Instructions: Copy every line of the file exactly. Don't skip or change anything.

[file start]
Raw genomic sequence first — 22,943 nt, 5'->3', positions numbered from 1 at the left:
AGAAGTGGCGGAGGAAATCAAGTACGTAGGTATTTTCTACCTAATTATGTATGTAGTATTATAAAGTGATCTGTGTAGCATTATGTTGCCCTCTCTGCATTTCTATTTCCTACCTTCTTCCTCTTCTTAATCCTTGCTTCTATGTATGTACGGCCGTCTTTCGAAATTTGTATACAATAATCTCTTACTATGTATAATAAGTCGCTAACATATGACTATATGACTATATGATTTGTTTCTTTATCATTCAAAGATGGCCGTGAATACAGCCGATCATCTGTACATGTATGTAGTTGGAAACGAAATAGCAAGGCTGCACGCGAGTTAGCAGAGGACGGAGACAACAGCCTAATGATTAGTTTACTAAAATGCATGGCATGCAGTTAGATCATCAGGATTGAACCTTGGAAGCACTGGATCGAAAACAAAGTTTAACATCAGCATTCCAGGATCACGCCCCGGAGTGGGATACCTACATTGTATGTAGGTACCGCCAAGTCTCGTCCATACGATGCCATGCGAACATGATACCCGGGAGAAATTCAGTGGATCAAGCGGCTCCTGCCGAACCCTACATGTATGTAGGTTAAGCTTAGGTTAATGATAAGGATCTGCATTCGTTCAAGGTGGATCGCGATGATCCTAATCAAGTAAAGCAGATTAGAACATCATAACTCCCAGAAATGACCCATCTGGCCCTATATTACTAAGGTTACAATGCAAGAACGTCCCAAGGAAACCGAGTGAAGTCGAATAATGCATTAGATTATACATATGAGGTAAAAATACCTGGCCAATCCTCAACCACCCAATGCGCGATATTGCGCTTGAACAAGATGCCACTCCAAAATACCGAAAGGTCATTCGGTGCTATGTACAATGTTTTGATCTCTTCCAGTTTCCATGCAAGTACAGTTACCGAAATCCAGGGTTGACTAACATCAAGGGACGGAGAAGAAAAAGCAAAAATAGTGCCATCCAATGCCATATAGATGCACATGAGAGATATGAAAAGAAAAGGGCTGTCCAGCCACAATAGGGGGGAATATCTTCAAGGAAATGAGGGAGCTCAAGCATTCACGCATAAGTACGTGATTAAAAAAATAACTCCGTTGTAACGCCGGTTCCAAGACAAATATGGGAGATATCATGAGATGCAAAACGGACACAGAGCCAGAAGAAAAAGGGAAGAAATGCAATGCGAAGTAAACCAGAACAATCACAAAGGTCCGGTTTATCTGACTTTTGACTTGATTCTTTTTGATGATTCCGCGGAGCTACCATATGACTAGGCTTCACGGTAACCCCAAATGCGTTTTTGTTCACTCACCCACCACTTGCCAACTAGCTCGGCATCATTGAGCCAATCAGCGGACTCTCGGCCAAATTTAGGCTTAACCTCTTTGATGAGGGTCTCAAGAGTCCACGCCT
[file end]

Raw genomic sequence first — 22,943 nt, 5'->3', positions numbered from 1 at the left:
AGAAGTGGCGGAGGAAATCAAGTACGTAGGTATTTTCTACCTAATTATGTATGTAGTATTATAAAGTGATCTGTGTAGCATTATGTTGCCCTCTCTGCATTTCTATTTCCTACCTTCTTCCTCTTCTTAATCCTTGCTTCTATGTATGTACGGCCGTCTTTCGAAATTTGTATACAATAATCTCTTACTATGTATAATAAGTCGCTAACATATGACTATATGACTATATGATTTGTTTCTTTATCATTCAAAGATGGCCGTGAATACAGCCGATCATCTGTACATGTATGTAGTTGGAAACGAAATAGCAAGGCTGCACGCGAGTTAGCAGAGGACGGAGACAACAGCCTAATGATTAGTTTACTAAAATGCATGGCATGCAGTTAGATCATCAGGATTGAACCTTGGAAGCACTGGATCGAAAACAAAGTTTAACATCAGCATTCCAGGATCACGCCCCGGAGTGGGATACCTACATTGTATGTAGGTACCGCCAAGTCTCGTCCATACGATGCCATGCGAACATGATACCCGGGAGAAATTCAGTGGATCAAGCGGCTCCTGCCGAACCCTACATGTATGTAGGTTAAGCTTAGGTTAATGATAAGGATCTGCATTCGTTCAAGGTGGATCGCGATGATCCTAATCAAGTAAAGCAGATTAGAACATCATAACTCCCAGAAATGACCCATCTGGCCCTATATTACTAAGGTTACAATGCAAGAACGTCCCAAGGAAACCGAGTGAAGTCGAATAATGCATTAGATTATACATATGAGGTAAAAATACCTGGCCAATCCTCAACCACCCAATGCGCGATATTGCGCTTGAACAAGATGCCACTCCAAAATACCGAAAGGTCATTCGGTGCTATGTACAATGTTTTGATCTCTTCCAGTTTCCATGCAAGTACAGTTACCGAAATCCAGGGTTGACTAACATCAAGGGACGGAGAAGAAAAAGCAAAAATAGTGCCATCCAATGCCATATAGATGCACATGAGAGATATGAAAAGAAAAGGGCTGTCCAGCCACAATAGGGGGGAATATCTTCAAGGAAATGAGGGAGCTCAAGCATTCACGCATAAGTACGTGATTAAAAAAATAACTCCGTTGTAACGCCGGTTCCAAGACAAATATGGGAGATATCATGAGATGCAAAACGGACACAGAGCCAGAAGAAAAAGGGAAGAAATGCAATGCGAAGTAAACCAGAACAATCACAAAGGTCCGGTTTATCTGACTTTTGACTTGATTCTTTTTGATGATTCCGCGGAGCTACCATATGACTAGGCTTCACGGTAACCCCAAATGCGTTTTTGTTCACTCACCCACCACTTGCCAACTAGCTCGGCATCATTGAGCCAATCAGCGGACTCTCGGCCAAATTTAGGCTTAACCTCTTTGATGAGGGTCTCAAGAGTCCACGCCT